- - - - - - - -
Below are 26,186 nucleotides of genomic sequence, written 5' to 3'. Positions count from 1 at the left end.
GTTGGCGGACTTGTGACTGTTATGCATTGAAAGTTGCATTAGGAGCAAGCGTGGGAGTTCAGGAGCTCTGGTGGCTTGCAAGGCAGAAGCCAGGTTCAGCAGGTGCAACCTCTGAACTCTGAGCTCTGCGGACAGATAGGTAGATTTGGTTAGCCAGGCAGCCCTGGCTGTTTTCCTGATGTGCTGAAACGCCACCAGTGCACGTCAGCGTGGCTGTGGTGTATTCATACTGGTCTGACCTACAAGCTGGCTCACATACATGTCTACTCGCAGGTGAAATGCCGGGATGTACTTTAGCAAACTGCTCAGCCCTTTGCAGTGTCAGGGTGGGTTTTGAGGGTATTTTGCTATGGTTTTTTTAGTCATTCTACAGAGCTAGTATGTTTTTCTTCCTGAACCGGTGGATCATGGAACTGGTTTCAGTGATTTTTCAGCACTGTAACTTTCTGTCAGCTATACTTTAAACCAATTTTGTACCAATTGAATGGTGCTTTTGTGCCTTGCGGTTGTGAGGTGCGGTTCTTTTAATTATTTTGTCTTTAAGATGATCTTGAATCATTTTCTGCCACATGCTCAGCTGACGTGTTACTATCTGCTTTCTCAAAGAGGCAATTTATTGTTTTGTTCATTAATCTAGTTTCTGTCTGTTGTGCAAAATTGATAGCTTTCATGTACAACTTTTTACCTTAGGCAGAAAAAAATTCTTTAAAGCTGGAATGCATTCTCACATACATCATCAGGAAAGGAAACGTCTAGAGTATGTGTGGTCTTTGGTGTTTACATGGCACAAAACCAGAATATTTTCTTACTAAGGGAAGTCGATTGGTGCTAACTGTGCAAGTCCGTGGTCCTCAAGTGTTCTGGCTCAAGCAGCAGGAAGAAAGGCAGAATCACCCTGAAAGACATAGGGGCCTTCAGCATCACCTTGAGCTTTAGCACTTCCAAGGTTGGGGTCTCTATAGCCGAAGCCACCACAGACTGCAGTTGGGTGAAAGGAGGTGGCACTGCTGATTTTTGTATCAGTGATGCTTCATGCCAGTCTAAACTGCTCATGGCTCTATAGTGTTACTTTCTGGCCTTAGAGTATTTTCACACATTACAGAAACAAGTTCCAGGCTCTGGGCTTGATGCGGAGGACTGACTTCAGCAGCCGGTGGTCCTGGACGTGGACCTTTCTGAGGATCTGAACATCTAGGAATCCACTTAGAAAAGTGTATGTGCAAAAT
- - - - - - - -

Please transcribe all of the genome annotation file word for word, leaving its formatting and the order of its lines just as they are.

Below are 26,186 nucleotides of genomic sequence, written 5' to 3'. Positions count from 1 at the left end.
GTTGGCGGACTTGTGACTGTTATGCATTGAAAGTTGCATTAGGAGCAAGCGTGGGAGTTCAGGAGCTCTGGTGGCTTGCAAGGCAGAAGCCAGGTTCAGCAGGTGCAACCTCTGAACTCTGAGCTCTGCGGACAGATAGGTAGATTTGGTTAGCCAGGCAGCCCTGGCTGTTTTCCTGATGTGCTGAAACGCCACCAGTGCACGTCAGCGTGGCTGTGGTGTATTCATACTGGTCTGACCTACAAGCTGGCTCACATACATGTCTACTCGCAGGTGAAATGCCGGGATGTACTTTAGCAAACTGCTCAGCCCTTTGCAGTGTCAGGGTGGGTTTTGAGGGTATTTTGCTATGGTTTTTTTAGTCATTCTACAGAGCTAGTATGTTTTTCTTCCTGAACCGGTGGATCATGGAACTGGTTTCAGTGATTTTTCAGCACTGTAACTTTCTGTCAGCTATACTTTAAACCAATTTTGTACCAATTGAATGGTGCTTTTGTGCCTTGCGGTTGTGAGGTGCGGTTCTTTTAATTATTTTGTCTTTAAGATGATCTTGAATCATTTTCTGCCACATGCTCAGCTGACGTGTTACTATCTGCTTTCTCAAAGAGGCAATTTATTGTTTTGTTCATTAATCTAGTTTCTGTCTGTTGTGCAAAATTGATAGCTTTCATGTACAACTTTTTACCTTAGGCAGAAAAAAATTCTTTAAAGCTGGAATGCATTCTCACATACATCATCAGGAAAGGAAACGTCTAGAGTATGTGTGGTCTTTGGTGTTTACATGGCACAAAACCAGAATATTTTCTTACTAAGGGAAGTCGATTGGTGCTAACTGTGCAAGTCCGTGGTCCTCAAGTGTTCTGGCTCAAGCAGCAGGAAGAAAGGCAGAATCACCCTGAAAGACATAGGGGCCTTCAGCATCACCTTGAGCTTTAGCACTTCCAAGGTTGGGGTCTCTATAGCCGAAGCCACCACAGACTGCAGTTGGGTGAAAGGAGGTGGCACTGCTGATTTTTGTATCAGTGATGCTTCATGCCAGTCTAAACTGCTCATGGCTCTATAGTGTTACTTTCTGGCCTTAGAGTATTTTCACACATTACAGAAACAAGTTCCAGGCTCTGGGCTTGATGCGGAGGACTGACTTCAGCAGCCGGTGGTCCTGGACGTGGACCTTTCTGAGGATCTGAACATCTAGGAATCCACTTAGAAAAGTGTATGTGCAAAAT